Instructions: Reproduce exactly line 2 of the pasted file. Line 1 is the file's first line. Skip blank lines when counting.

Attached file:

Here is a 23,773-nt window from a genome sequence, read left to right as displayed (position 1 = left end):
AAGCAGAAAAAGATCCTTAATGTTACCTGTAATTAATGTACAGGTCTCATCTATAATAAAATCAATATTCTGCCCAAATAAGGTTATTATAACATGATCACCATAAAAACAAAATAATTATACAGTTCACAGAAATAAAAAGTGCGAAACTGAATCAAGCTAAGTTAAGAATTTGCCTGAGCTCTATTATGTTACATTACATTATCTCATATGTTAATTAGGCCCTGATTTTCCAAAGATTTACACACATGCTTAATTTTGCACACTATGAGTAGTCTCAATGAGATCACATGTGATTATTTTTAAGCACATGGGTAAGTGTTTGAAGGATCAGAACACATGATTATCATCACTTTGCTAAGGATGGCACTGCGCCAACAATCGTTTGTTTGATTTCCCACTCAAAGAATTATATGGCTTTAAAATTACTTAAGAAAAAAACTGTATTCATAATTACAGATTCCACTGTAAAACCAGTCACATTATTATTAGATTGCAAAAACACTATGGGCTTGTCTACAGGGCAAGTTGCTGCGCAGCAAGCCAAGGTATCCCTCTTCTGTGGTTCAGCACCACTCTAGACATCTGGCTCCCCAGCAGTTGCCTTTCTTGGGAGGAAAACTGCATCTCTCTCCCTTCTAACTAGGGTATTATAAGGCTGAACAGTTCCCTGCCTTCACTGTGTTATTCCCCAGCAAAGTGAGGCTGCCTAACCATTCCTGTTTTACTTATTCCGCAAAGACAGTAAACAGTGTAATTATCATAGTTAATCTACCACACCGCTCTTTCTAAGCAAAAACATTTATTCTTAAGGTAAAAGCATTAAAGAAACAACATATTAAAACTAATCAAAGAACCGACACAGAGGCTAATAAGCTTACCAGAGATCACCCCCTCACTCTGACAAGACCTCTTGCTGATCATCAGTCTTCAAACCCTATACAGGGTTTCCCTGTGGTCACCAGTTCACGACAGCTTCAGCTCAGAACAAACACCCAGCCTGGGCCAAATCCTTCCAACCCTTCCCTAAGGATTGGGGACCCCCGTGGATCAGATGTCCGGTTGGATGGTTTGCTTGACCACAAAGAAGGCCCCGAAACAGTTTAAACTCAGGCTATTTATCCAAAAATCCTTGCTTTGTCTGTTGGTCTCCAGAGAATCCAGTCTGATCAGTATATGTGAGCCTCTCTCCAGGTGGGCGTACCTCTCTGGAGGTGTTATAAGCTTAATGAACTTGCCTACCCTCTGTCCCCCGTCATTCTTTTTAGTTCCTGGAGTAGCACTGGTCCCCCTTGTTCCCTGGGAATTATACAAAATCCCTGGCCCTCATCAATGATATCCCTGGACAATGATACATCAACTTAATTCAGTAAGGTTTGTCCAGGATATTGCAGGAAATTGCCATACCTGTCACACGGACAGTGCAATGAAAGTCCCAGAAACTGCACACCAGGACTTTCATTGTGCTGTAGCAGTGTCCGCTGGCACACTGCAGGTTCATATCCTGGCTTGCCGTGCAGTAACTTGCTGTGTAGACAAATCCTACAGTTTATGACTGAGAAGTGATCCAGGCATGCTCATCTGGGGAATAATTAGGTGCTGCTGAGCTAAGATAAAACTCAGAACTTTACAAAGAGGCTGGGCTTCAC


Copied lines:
AAGCAGAAAAAGATCCTTAATGTTACCTGTAATTAATGTACAGGTCTCATCTATAATAAAATCAATATTCTGCCCAAATAAGGTTATTATAACATGATCACCATAAAAACAAAATAATTATACAGTTCACAGAAATAAAAAGTGCGAAACTGAATCAAGCTAAGTTAAGAATTTGCCTGAGCTCTATTATGTTACATTACATTATCTCATATGTTAATTAGGCCCTGATTTTCCAAAGATTTACACACATGCTTAATTTTGCACACTATGAGTAGTCTCAATGAGATCACATGTGATTATTTTTAAGCACATGGGTAAGTGTTTGAAGGATCAGAACACATGATTATCATCACTTTGCTAAGGATGGCACTGCGCCAACAATCGTTTGTTTGATTTCCCACTCAAAGAATTATATGGCTTTAAAATTACTTAAGAAAAAAACTGTATTCATAATTACAGATTCCACTGTAAAACCAGTCACATTATTATTAGATTGCAAAAACACTATGGGCTTGTCTACAGGGCAAGTTGCTGCGCAGCAAGCCAAGGTATCCCTCTTCTGTGGTTCAGCACCACTCTAGACATCTGGCTCCCCAGCAGTTGCCTTTCTTGGGAGGAAAACTGCATCTCTCTCCCTTCTAACTAGGGTATTATAAGGCTGAACAGTTCCCTGCCTTCACTGTGTTATTCCCCAGCAAAGTGAGGCTGCCTAACCATTCCTGTTTTACTTATTCCGCAAAGACAGTAAACAGTGTAATTATCATAGTTAATCTACCACACCGCTCTTTCTAAGCAAAAACATTTATTCTTAAGGTAAAAGCATTAAAGAAACAACATATTAAAACTAATCAAAGAACCGACACAGAGGCTAATAAGCTTACCAGAGATCACCCCCTCACTCTGACAAGACCTCTTGCTGATCATCAGTCTTCAAACCCTATACAGGGTTTCCCTGTGGTCACCAGTTCACGACAGCTTCAGCTCAGAACAAACACCCAGCCTGGGCCAAATCCTTCCAACCCTTCCCTAAGGATTGGGGACCCCCGTGGATCAGATGTCCGGTTGGATGGTTTGCTTGACCACAAAGAAGGCCCCGAAACAGTTTAAACTCAGGCTATTTATCCAAAAATCCTTGCTTTGTCTGTTGGTCTCCAGAGAATCCAGTCTGATCAGTATATGTGAGCCTCTCTCCAGGTGGGCGTACCTCTCTGGAGGTGTTATAAGCTTAATGAACTTGCCTACCCTCTGTCCCCCGTCATTCTTTTTAGTTCCTGGAGTAGCACTGGTCCCCCTTGTTCCCTGGGAATTATACAAAATCCCTGGCCCTCATCAATGATATCCCTGGACAATGATACATCAACTTAATTCAGTAAGGTTTGTCCAGGATATTGCAGGAAATTGCCATACCTGTCACACGGACAGTGCAATGAAAGTCCCAGAAACTGCACACCAGGACTTTCATTGTGCTGTAGCAGTGTCCGCTGGCACACTGCAGGTTCATATCCTGGCTTGCCGTGCAGTAACTTGCTGTGTAGACAAATCCTACAGTTTATGACTGAGAAGTGATCCAGGCATGCTCATCTGGGGAATAATTAGGTGCTGCTGAGCTAAGATAAAACTCAGAACTTTACAAAGAGGCTGGGCTTCAC